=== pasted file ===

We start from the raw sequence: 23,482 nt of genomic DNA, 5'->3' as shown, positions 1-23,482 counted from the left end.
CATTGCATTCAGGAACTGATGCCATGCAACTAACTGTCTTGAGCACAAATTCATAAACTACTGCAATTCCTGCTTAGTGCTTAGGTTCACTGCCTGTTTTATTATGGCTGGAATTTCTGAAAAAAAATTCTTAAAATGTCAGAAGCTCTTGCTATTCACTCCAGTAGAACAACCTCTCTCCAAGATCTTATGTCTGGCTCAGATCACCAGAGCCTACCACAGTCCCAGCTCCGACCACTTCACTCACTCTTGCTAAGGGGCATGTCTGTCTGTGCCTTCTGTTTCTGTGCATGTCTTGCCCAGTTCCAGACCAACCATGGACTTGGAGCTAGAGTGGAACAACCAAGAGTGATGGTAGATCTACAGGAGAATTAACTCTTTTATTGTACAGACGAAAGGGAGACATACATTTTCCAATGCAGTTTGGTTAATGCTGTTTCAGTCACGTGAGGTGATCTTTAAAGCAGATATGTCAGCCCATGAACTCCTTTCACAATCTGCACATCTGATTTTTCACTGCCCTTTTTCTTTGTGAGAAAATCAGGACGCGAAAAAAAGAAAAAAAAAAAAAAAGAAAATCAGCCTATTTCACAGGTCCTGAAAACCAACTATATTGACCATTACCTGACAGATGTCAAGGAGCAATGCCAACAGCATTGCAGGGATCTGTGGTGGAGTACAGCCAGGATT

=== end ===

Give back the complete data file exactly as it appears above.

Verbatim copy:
We start from the raw sequence: 23,482 nt of genomic DNA, 5'->3' as shown, positions 1-23,482 counted from the left end.
CATTGCATTCAGGAACTGATGCCATGCAACTAACTGTCTTGAGCACAAATTCATAAACTACTGCAATTCCTGCTTAGTGCTTAGGTTCACTGCCTGTTTTATTATGGCTGGAATTTCTGAAAAAAAATTCTTAAAATGTCAGAAGCTCTTGCTATTCACTCCAGTAGAACAACCTCTCTCCAAGATCTTATGTCTGGCTCAGATCACCAGAGCCTACCACAGTCCCAGCTCCGACCACTTCACTCACTCTTGCTAAGGGGCATGTCTGTCTGTGCCTTCTGTTTCTGTGCATGTCTTGCCCAGTTCCAGACCAACCATGGACTTGGAGCTAGAGTGGAACAACCAAGAGTGATGGTAGATCTACAGGAGAATTAACTCTTTTATTGTACAGACGAAAGGGAGACATACATTTTCCAATGCAGTTTGGTTAATGCTGTTTCAGTCACGTGAGGTGATCTTTAAAGCAGATATGTCAGCCCATGAACTCCTTTCACAATCTGCACATCTGATTTTTCACTGCCCTTTTTCTTTGTGAGAAAATCAGGACGCGAAAAAAAGAAAAAAAAAAAAAAAGAAAATCAGCCTATTTCACAGGTCCTGAAAACCAACTATATTGACCATTACCTGACAGATGTCAAGGAGCAATGCCAACAGCATTGCAGGGATCTGTGGTGGAGTACAGCCAGGATT